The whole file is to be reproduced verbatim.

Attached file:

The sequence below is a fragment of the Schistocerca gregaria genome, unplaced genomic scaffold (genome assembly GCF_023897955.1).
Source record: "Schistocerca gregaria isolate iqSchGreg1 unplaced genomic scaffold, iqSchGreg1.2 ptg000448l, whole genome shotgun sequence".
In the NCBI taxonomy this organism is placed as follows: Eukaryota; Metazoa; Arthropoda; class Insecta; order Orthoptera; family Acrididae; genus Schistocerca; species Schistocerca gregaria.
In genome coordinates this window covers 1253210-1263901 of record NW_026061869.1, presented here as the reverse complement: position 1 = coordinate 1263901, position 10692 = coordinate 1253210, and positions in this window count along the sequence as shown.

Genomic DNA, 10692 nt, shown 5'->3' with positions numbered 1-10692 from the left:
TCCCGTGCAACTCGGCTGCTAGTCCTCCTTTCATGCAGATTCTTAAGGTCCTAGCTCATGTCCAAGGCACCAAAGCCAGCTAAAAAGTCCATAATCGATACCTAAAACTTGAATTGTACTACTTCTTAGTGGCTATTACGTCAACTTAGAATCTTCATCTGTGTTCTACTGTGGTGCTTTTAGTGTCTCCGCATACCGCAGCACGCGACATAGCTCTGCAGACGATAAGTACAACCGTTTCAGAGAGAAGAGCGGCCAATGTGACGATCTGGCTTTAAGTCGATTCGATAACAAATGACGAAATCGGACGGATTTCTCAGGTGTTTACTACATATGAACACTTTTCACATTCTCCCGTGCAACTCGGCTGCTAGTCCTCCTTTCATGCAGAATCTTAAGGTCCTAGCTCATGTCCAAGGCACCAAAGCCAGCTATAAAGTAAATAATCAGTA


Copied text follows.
The sequence below is a fragment of the Schistocerca gregaria genome, unplaced genomic scaffold (genome assembly GCF_023897955.1).
Source record: "Schistocerca gregaria isolate iqSchGreg1 unplaced genomic scaffold, iqSchGreg1.2 ptg000448l, whole genome shotgun sequence".
In the NCBI taxonomy this organism is placed as follows: Eukaryota; Metazoa; Arthropoda; class Insecta; order Orthoptera; family Acrididae; genus Schistocerca; species Schistocerca gregaria.
In genome coordinates this window covers 1253210-1263901 of record NW_026061869.1, presented here as the reverse complement: position 1 = coordinate 1263901, position 10692 = coordinate 1253210, and positions in this window count along the sequence as shown.

Genomic DNA, 10692 nt, shown 5'->3' with positions numbered 1-10692 from the left:
TCCCGTGCAACTCGGCTGCTAGTCCTCCTTTCATGCAGATTCTTAAGGTCCTAGCTCATGTCCAAGGCACCAAAGCCAGCTAAAAAGTCCATAATCGATACCTAAAACTTGAATTGTACTACTTCTTAGTGGCTATTACGTCAACTTAGAATCTTCATCTGTGTTCTACTGTGGTGCTTTTAGTGTCTCCGCATACCGCAGCACGCGACATAGCTCTGCAGACGATAAGTACAACCGTTTCAGAGAGAAGAGCGGCCAATGTGACGATCTGGCTTTAAGTCGATTCGATAACAAATGACGAAATCGGACGGATTTCTCAGGTGTTTACTACATATGAACACTTTTCACATTCTCCCGTGCAACTCGGCTGCTAGTCCTCCTTTCATGCAGAATCTTAAGGTCCTAGCTCATGTCCAAGGCACCAAAGCCAGCTATAAAGTAAATAATCAGTA